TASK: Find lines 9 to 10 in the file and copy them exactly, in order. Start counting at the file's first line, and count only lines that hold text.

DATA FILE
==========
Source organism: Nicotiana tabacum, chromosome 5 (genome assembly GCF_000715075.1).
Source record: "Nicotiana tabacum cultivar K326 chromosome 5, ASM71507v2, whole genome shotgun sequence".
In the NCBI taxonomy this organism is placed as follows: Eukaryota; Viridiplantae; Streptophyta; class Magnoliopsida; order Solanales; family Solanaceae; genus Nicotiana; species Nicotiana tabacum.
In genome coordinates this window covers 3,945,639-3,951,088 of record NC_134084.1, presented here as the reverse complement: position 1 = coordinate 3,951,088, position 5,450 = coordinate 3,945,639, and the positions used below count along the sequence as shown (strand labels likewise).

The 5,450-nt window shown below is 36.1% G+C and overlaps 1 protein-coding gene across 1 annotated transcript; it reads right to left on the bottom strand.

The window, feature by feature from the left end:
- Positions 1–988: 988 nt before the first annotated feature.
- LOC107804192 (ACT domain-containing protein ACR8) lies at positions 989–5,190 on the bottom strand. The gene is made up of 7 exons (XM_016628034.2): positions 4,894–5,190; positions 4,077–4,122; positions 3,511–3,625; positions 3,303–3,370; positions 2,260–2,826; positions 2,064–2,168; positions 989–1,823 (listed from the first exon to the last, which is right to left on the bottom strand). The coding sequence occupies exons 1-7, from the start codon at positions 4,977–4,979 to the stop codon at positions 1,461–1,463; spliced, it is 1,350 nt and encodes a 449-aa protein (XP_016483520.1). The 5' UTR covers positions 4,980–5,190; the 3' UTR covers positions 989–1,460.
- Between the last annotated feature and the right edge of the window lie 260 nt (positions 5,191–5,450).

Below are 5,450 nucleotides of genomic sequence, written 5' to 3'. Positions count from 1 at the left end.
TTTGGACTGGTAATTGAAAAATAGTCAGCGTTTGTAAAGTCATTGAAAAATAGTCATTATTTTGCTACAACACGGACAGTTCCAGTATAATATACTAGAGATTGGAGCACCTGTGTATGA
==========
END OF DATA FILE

- Between the last annotated feature and the right edge of the window lie 260 nt (positions 5,191–5,450).

Below are 5,450 nucleotides of genomic sequence, written 5' to 3'. Positions count from 1 at the left end.